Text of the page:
Zimbabwean opposition leader Morgan Tsvangirai withdrew Sunday from this week's runoff presidential election in the beleaguered southern African nation, saying he could no longer participate in a race that's been marred by the widespread intimidation, torture, mutilation and murder of his supporters.
The decision effectively hands victory to longtime President Robert Mugabe, whose supporters have engaged in a campaign of terror that has left at least 85 opposition members and activists dead in recent weeks, according to Zimbabwean human rights groups.
Tsvangirai concluded that Mugabe was determined to hang on to power at any cost and pulled out of the race to avoid further bloodshed, said members of his party, the Movement for Democratic Change. Tsvangirai was detained several times during the campaign and the party's secretary-general, Tendai Biti, has been imprisoned on treason charges, which carry a possible death sentence.
“We in the MDC have resolved that we will no longer participate in this violent, illegitimate sham of an election process,” Tsvangirai said at a news conference in the capital, Harare.
Digital Access for only $0.99
For the most comprehensive local coverage, subscribe today.
“We can't ask the people to cast their vote on June 27 when that vote will cost their lives.”
Officials with Mugabe's ruling ZANU-PF party immediately said that Friday's election would go ahead as planned. The information minister, Sikhanyiso Ndlovu, predicted to the BBC: “President Mugabe will win resoundingly.”
But Tsvangirai's decision was expected to put pressure on Zimbabwe's neighbors to withhold recognition of Mugabe and persuade the 84-year-old leader to form a coalition government with his rival. Mugabe has long enjoyed the support of African leaders because of his role in Zimbabwe's liberation war against Britain, but that support appears to be flagging.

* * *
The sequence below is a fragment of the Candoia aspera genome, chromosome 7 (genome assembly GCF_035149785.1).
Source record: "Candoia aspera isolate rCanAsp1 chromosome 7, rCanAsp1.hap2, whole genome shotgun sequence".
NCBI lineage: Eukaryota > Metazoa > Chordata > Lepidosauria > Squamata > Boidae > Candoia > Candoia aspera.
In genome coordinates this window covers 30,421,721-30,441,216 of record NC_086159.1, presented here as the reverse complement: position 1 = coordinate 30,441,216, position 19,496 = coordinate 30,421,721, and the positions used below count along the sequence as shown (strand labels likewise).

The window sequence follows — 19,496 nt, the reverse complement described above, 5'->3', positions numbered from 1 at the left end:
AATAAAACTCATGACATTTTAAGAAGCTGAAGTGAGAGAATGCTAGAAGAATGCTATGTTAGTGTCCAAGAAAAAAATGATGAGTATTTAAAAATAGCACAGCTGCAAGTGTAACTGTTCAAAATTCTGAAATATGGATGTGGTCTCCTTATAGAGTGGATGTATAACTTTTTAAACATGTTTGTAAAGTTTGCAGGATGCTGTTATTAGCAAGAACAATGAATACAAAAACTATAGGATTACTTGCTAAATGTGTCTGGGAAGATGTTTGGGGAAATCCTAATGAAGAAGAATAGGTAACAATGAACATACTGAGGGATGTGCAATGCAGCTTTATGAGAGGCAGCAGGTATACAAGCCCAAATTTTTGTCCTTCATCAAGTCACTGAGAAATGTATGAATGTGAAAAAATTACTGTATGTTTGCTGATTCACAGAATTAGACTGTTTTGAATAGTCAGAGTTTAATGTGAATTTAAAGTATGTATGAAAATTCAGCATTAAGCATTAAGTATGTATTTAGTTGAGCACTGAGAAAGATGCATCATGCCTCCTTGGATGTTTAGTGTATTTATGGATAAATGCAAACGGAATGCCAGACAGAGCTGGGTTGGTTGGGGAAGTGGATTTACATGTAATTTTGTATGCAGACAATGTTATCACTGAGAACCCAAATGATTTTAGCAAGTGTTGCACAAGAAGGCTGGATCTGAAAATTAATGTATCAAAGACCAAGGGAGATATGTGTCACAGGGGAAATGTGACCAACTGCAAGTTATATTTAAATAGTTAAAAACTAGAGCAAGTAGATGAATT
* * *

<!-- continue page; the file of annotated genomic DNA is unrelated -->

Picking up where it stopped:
Envoys from Tanzania and Kenya called for greater pressure on Mugabe to ensure a free election at a United Nations meeting called last week by the United States. But South Africa, the regional powerhouse and Mugabe's staunchest backer, has refused to express concerns about the electoral process.
In Washington, Carlton Carroll, a White House assistant press secretary, released a statement saying: “The government of Zimbabwe and its thugs must stop the violence now.”
Analysts said that Mugabe's defiant rhetoric in the runoff campaign – he repeatedly vowed never to cede power and told supporters last week that only God could remove him from office – indicated that African leaders would need to dramatically change tactics to raise pressure on Mugabe.
“Now it's clear that the crisis is going to escalate, especially if the response from (African leaders) is not robust,” said Denis Kadima, executive director of the independent Electoral Institute of Southern Africa, which sent monitors to observe the March voting.